Richard Lucas Scottish Family Party

Revealed: Scottish Family Party leader breached electoral law

The leader of the Scottish Family Party breached electoral law by failing to submit a record of his personal campaign spending after running in the 2019 general election, The Ferret can reveal.

Highland Council said Richard Lucas was informed of his legal obligation to submit a record of the money he spent while contesting the seat of Ross, Skye and Lochaber, but failed to do so.

The Edinburgh-based Lucas, a former UKIP member, said his party submitted its overall campaign expenditure to the Electoral Commission. Lucas had not realised that providing the election returning officer with a record of his personal spending was necessary, he said.

The socially-conservative Scottish Family Party says it is “filling the void in Scottish politics” with pro-family, pro-marriage, pro-life and pro-freedom of speech policies. It opposes gender equality measures, abortion rights, same sex marriage and hate speech legislation.

The party uses Facebook advertising to target the public with its message, and many people have reported seeing the party advertised on their social media feeds.

Despite having no elected representatives and receiving fewer than 500 votes in the last general election, the party has racked up more than 300,000 Facebook video views and nearly 50,000 post shares in the last 12 months, according to analysis tool Crowdtangle.

The public bodies which oversee elections said they are not responsible for enforcing candidate spending rules and lack the powers to pursue candidates which do not reveal how much they spent during an election. The Electoral Commission and Highland Council both said that such incidences are “a matter for the police”.

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The anti-corruption organisation, Transparency International UK stressed that candidates can choose not to submit their returns “without fear of any consequence”. The group called for clarity on which bodies are responsible for enforcing candidate spending rules and for them to be given more powers to tackle the issue.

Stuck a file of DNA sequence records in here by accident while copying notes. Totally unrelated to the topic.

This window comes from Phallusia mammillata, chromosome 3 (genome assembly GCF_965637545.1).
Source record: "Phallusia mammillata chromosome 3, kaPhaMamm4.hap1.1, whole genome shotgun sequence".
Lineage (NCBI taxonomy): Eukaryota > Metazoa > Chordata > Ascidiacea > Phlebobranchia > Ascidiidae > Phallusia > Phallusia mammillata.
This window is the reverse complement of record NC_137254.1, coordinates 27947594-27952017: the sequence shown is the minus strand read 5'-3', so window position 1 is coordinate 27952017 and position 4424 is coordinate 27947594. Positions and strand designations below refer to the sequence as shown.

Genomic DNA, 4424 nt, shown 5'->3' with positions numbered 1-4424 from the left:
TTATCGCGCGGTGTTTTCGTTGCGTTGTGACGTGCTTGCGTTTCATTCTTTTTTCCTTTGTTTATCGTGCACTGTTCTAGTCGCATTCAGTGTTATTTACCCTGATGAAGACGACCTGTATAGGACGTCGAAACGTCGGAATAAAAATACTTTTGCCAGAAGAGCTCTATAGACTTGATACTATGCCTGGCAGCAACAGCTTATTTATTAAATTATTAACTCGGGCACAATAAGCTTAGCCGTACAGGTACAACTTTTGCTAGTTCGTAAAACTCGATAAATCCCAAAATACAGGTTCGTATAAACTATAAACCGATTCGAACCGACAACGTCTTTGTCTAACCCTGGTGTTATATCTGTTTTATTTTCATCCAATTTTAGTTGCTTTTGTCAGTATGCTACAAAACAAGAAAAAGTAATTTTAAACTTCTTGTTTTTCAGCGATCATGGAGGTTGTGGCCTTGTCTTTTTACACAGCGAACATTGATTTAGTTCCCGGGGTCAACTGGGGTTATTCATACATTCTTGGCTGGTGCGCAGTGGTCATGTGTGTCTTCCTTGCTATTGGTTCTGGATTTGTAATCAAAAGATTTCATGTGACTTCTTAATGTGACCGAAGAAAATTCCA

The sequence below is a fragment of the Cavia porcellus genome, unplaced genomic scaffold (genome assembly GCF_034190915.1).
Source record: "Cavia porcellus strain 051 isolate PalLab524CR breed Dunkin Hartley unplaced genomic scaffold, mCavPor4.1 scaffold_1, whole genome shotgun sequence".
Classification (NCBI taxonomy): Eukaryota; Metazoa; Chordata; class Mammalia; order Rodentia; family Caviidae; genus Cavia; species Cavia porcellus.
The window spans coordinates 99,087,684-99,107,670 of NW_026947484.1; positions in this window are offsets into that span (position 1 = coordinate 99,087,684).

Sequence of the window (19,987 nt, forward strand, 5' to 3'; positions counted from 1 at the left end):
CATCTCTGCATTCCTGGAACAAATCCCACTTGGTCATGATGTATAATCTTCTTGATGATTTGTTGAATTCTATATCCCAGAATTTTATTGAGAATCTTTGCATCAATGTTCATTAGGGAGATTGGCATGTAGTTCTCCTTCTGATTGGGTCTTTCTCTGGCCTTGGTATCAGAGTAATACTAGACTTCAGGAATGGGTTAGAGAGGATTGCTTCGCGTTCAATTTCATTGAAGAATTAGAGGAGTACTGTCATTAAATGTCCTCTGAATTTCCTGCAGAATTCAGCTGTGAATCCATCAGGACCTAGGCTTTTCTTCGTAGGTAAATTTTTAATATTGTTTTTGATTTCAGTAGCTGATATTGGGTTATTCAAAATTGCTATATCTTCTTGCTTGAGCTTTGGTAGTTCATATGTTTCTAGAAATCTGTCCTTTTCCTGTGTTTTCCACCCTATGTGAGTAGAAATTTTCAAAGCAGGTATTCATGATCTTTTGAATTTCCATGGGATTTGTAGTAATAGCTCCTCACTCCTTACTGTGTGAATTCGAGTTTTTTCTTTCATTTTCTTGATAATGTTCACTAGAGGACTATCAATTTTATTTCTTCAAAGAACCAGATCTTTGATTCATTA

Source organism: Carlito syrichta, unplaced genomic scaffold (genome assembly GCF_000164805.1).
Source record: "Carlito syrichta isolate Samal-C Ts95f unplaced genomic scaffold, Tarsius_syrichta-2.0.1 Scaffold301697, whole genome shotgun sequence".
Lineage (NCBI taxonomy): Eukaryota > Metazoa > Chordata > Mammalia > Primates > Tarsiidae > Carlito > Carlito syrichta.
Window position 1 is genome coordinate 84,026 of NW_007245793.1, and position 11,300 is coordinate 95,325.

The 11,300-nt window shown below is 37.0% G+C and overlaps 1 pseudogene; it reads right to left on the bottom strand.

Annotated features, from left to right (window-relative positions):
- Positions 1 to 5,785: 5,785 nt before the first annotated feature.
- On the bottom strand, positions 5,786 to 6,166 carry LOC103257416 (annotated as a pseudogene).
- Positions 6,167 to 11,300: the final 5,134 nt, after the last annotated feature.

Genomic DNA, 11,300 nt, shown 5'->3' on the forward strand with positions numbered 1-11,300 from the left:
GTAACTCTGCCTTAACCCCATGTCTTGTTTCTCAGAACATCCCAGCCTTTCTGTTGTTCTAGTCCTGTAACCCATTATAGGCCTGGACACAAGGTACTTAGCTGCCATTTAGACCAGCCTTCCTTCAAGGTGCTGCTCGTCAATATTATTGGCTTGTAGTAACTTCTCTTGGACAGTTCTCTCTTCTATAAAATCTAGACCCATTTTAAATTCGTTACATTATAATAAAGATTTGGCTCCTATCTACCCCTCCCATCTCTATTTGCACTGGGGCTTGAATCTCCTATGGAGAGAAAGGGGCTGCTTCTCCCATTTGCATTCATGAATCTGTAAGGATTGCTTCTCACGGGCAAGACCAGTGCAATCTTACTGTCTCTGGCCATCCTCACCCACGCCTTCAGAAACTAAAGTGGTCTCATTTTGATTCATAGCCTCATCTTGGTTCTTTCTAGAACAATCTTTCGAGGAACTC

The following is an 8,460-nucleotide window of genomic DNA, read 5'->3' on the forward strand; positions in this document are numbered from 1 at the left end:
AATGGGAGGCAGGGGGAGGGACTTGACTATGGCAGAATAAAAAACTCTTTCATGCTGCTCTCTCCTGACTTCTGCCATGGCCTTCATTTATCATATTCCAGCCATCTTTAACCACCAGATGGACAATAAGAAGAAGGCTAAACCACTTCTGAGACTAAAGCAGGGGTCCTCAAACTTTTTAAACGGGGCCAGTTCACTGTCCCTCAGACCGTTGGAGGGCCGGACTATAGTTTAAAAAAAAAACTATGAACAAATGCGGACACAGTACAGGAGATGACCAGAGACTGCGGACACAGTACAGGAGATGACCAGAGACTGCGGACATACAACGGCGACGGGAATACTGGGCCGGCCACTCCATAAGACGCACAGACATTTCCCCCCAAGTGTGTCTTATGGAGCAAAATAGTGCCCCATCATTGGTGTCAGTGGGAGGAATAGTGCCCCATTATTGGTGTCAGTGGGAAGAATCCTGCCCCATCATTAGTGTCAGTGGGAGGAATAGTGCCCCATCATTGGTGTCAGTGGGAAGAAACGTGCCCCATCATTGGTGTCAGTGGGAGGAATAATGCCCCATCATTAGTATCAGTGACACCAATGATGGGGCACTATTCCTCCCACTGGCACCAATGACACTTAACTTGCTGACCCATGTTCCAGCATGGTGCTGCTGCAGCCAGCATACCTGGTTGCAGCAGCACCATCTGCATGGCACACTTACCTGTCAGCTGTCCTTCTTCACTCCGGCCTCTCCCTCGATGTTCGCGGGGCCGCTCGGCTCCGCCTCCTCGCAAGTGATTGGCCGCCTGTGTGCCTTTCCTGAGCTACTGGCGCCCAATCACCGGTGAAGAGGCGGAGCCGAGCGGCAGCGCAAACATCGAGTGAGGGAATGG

The Scottish Liberal Democrats said it was “astonishing that nothing seems to be done to enforce the rules” surrounding candidate spending.

In April, the Electoral Commission requested powers which would allow it to enforce candidate spending and publish the records online. Transparency is currently being “curtailed’ by “outdated laws”, it warned.

Richard Lucas and the Scottish Family Party’s campaign activity

Posts from the Scottish Family Party’s social media accounts show Lucas campaigning in Ross, Skye and Lochaber during the run-up to the 2019 general election.

A Facebook post from the party claimed it was in the process of delivering 42,300 of the leaflets promoting Lucas’ candidacy in the constituency. It also advertised meet and greet events with Lucas in Portree, Fort William and Dingwall.

Another post states that the party submitted a request for Royal Mail to deliver leaflets across the constituency.

Videos and images show that Lucas put up and posed with multiple placards promoting the party, and criticising the Liberal Democrats and incumbent MP, Ian Blackford. One video features Lucas with a cardboard cutout of Blackford, accusing the SNP politician of not attending a debate.